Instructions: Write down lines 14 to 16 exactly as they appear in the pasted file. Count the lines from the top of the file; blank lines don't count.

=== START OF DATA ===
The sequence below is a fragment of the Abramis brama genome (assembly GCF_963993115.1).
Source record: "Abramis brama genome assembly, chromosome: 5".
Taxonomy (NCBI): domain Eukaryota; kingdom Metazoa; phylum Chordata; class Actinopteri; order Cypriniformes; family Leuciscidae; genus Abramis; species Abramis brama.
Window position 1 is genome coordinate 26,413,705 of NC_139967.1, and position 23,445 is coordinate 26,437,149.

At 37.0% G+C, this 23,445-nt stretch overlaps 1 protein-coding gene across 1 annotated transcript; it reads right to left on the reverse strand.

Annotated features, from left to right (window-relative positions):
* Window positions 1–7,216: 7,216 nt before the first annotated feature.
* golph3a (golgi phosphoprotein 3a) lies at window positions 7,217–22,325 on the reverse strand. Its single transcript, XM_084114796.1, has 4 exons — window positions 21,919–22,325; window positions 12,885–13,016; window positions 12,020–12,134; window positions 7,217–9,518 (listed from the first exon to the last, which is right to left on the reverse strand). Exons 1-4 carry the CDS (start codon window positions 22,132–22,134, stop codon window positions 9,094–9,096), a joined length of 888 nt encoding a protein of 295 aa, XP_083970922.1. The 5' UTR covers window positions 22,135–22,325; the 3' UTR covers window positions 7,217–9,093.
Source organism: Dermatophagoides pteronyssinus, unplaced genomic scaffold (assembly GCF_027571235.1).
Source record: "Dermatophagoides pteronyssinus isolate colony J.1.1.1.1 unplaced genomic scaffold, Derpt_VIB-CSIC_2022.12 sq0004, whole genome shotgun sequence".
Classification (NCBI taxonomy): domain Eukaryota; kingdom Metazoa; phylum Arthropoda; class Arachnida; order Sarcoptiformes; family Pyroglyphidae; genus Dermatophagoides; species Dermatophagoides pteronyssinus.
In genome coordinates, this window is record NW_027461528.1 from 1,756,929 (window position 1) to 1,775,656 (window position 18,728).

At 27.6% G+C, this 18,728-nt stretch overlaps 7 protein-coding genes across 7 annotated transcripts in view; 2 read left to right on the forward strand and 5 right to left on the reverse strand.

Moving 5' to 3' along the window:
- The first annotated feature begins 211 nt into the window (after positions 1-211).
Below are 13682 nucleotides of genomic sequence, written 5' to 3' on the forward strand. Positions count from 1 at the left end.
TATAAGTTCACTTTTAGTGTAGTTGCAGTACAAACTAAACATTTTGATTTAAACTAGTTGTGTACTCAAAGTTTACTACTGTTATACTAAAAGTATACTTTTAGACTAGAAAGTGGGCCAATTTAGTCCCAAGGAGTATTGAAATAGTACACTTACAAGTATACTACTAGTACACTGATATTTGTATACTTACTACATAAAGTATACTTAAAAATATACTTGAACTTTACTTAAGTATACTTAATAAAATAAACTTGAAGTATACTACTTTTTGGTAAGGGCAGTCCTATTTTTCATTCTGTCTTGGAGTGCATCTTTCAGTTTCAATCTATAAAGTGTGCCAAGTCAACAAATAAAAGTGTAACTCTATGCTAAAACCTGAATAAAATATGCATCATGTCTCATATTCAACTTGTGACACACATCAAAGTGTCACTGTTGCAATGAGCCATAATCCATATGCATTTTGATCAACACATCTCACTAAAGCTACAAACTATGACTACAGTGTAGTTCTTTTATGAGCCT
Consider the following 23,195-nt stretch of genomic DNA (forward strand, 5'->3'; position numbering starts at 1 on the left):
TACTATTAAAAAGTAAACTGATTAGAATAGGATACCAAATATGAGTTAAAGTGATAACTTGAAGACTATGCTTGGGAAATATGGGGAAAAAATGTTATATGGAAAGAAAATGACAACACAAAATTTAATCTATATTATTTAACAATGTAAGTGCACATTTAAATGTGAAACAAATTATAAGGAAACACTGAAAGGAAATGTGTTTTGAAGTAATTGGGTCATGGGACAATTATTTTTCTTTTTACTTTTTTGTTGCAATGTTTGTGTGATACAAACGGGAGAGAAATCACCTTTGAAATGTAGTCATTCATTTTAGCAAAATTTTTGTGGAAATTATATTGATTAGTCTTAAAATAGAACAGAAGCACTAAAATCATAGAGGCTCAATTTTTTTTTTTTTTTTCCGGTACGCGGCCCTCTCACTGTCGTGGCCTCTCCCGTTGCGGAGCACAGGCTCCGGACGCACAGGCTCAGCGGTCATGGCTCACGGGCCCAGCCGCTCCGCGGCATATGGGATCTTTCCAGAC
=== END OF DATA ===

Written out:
Moving 5' to 3' along the window:
- The first annotated feature begins 211 nt into the window (after positions 1-211).
Below are 13682 nucleotides of genomic sequence, written 5' to 3' on the forward strand. Positions count from 1 at the left end.